A recent HIMSS Analytics study confirmed that risk-based population health management programs are gaining traction in the hospital ecosystem and are expected to continue to proliferate in the years ahead.1 Many consider these shared contracts to be essential to value-based care success, where payers and providers agree on which services should be given based on a population’s health status. In order for these contracts to be successful, however, consistent communication and tight-knit coordination across the healthcare community is critical to ensuring that the right care is delivered to the right population at the right time.
Let’s take, for example, an accountable care organization (ACO) that is trying to improve care quality for patients with type 2 diabetes. The payer and provider groups may agree that these patients should be seen by both a primary care physician and an endocrinologist every three months to ensure adherence to medications and exercise programs, and that any unforeseen health complications are being addressed in a timely manner.
To help foster this collaboration and engagement, the payer may also need to make technology decisions to help care teams receive comprehensive, timely health information updates directly at the point of care and within their existing workflows. This would enable providers to make better clinical decisions and would help members better understand and more appropriately manage their health beyond the four walls of the care facility.
So why haven’t more healthcare organizations taken advantage of these information-sharing opportunities, especially if they would assist with value-based care initiatives and risk-based contracting?
Right technology, wrong care model
As it stands, payer and provider organizations have made extensive investments in both operational and analytical information technologies. The problem is, most of these systems were designed for what is becoming an outmoded model of care. They were engineered to capture detailed charges and process claims when high service volume was positive. They focus on high-intensity services delivered in acute care settings. And they treat each participant in the value-based care delivery process as an individual player, rather than an integral member of a multi-disciplinary team.
While we still need these kinds of operational systems, they are insufficient for the collaborative community-wide approaches to care required under value-based payment models. Traditional health information systems are capable of sending documents and data to one another, but they aren’t designed to support comprehensive, longitudinal healthcare records with the full complement of clinical and administrative information required to identify gaps in care, ensure smooth transitions between care settings, and empower patients and family members to manage their own health.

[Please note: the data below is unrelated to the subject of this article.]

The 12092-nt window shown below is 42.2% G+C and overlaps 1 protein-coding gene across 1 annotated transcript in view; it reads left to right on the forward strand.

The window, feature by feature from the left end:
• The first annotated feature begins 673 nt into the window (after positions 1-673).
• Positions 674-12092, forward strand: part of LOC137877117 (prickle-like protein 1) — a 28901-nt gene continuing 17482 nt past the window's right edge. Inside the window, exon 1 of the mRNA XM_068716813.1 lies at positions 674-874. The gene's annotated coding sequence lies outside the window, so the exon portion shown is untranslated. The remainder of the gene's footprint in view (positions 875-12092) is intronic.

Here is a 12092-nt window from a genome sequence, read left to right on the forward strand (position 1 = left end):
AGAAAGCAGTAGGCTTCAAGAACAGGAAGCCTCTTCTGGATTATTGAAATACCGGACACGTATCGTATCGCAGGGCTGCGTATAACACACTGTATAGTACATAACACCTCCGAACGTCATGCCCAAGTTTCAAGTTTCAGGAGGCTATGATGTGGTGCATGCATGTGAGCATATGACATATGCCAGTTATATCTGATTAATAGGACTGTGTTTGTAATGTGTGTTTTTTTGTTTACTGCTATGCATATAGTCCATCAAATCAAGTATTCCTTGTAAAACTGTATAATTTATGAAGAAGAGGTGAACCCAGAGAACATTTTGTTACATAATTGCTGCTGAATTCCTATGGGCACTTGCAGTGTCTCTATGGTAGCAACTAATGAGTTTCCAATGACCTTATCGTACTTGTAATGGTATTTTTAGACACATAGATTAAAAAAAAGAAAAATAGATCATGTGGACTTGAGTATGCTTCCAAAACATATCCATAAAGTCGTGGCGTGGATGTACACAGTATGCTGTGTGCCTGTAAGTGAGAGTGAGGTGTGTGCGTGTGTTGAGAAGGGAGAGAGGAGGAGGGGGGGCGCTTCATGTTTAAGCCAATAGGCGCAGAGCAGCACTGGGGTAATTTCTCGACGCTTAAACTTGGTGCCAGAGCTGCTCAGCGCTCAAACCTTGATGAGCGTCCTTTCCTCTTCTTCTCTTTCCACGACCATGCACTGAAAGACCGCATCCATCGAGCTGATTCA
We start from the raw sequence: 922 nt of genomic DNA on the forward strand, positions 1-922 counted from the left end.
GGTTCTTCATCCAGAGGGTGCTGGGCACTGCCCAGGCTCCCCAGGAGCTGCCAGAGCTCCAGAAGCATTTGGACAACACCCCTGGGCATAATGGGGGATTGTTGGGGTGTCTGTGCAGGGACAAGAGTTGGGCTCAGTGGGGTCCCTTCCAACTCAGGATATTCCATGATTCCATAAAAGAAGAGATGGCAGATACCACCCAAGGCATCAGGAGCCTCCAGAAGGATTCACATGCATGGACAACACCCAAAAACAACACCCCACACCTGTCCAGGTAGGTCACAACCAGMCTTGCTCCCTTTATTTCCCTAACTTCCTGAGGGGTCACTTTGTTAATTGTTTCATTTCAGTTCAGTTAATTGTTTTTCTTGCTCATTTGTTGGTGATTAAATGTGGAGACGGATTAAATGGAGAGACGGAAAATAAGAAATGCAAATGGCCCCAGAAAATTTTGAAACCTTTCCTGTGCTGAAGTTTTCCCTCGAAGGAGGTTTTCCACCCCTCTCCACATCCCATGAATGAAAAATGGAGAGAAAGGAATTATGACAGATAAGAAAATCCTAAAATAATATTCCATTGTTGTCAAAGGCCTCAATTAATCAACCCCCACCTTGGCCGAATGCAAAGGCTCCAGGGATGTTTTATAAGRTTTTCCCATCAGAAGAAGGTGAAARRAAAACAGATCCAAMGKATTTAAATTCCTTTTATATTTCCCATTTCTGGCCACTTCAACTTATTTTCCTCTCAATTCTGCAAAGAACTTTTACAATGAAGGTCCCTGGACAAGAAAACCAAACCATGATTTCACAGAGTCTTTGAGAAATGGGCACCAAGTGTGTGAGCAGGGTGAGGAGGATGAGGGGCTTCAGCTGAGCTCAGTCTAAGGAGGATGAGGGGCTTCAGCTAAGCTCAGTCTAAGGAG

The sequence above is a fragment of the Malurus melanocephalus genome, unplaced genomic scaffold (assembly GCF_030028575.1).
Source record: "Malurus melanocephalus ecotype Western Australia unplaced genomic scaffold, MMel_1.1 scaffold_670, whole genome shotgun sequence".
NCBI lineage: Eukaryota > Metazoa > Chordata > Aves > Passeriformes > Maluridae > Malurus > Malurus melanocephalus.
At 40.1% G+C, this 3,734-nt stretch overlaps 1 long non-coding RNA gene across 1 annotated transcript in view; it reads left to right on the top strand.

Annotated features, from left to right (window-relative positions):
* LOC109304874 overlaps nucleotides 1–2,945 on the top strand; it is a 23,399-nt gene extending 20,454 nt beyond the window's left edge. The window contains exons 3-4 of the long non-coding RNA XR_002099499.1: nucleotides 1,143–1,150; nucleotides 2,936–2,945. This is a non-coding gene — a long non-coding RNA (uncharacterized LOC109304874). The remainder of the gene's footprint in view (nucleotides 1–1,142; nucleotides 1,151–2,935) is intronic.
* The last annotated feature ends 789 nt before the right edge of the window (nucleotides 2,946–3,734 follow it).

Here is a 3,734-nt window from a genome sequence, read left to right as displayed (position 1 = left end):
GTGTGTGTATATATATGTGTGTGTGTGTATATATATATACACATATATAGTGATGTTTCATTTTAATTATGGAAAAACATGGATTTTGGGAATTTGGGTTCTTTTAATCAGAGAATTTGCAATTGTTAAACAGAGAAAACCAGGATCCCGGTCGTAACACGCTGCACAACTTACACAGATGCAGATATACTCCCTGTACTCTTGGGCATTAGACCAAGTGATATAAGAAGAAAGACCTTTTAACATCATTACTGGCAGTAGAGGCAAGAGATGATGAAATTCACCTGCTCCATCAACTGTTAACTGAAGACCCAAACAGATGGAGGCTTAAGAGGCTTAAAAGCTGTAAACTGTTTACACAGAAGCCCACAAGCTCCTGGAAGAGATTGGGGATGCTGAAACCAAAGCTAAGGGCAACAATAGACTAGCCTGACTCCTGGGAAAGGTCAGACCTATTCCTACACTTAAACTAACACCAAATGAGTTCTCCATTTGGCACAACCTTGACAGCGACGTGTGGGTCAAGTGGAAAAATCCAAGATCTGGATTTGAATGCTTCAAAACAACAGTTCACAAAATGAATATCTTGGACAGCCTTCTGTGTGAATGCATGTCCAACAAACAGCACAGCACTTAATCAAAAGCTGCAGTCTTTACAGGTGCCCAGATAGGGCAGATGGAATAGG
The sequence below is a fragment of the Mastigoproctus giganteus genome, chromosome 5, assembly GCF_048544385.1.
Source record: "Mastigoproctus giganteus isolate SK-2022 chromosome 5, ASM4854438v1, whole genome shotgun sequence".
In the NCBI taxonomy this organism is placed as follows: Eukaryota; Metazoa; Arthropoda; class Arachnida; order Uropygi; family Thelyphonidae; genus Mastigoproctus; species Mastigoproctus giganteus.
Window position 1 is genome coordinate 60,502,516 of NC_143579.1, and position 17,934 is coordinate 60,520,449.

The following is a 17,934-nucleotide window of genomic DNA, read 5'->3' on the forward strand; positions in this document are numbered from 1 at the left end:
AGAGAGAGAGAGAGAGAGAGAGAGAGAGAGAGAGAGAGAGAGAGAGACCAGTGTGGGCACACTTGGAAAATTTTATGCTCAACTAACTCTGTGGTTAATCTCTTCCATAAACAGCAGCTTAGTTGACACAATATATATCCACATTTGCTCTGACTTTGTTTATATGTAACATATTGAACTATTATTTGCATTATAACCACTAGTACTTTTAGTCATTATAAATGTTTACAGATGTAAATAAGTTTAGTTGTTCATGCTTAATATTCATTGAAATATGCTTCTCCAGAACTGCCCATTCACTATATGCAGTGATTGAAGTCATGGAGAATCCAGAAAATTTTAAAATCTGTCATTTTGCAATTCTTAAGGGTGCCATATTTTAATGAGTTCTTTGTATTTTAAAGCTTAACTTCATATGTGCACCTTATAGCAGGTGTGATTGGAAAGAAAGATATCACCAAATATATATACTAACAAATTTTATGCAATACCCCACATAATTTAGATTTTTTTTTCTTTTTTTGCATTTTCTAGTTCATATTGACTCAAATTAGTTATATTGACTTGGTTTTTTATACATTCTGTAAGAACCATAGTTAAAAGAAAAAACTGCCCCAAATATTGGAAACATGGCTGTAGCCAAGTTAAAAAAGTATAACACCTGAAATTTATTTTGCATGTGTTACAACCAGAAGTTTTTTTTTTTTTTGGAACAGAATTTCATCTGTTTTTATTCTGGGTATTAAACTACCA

When financial success depends on delivering care in the lowest intensity setting, minimizing hospitalizations, and keeping people healthy and injury free, EHRs and payer claim systems are inadequate. The local Meals on Wheels program may be essential to keeping elderly patients out of the hospital, but it won’t base its operations on an EHR. Similarly, holding a primary care physician accountable for a patient’s influenza vaccine status is difficult when he or she has no visibility to the flu shot obtained at the local pharmacy – though the payer will eventually know about it when the claim arrives.
Common communication hurdles
Payer and provider organizations that rely on siloed EHR and claim systems encounter some fairly common communication barriers. These include gaps in the record, data received too late to be of value, and information that is so hard to find it’s overlooked in the bustle of time-pressured care settings.
Unless everyone involved in the care process is connecting and contributing information to a common record, important data may be missing, and each participant in the care process will be left with an incomplete picture of the patient. Similarly, it is difficult for patients to understand their own health histories when information is siloed. Data currency is just as important as ensuring that information is comprehensive. If there is a gap between when important information – such as a test result – is created and when it becomes available to providers, patient safety is put at risk and the opportunity for timely intervention is lost.
Equally frustrating is when providers, who already have too many competing demands on their plates, are forced to hunt down patient data or miss an important finding that is buried in obscurity. To be useful, actionable information must be integrated into existing care delivery workflows and presented at the right time in ways that are meaningful to each member of the care team.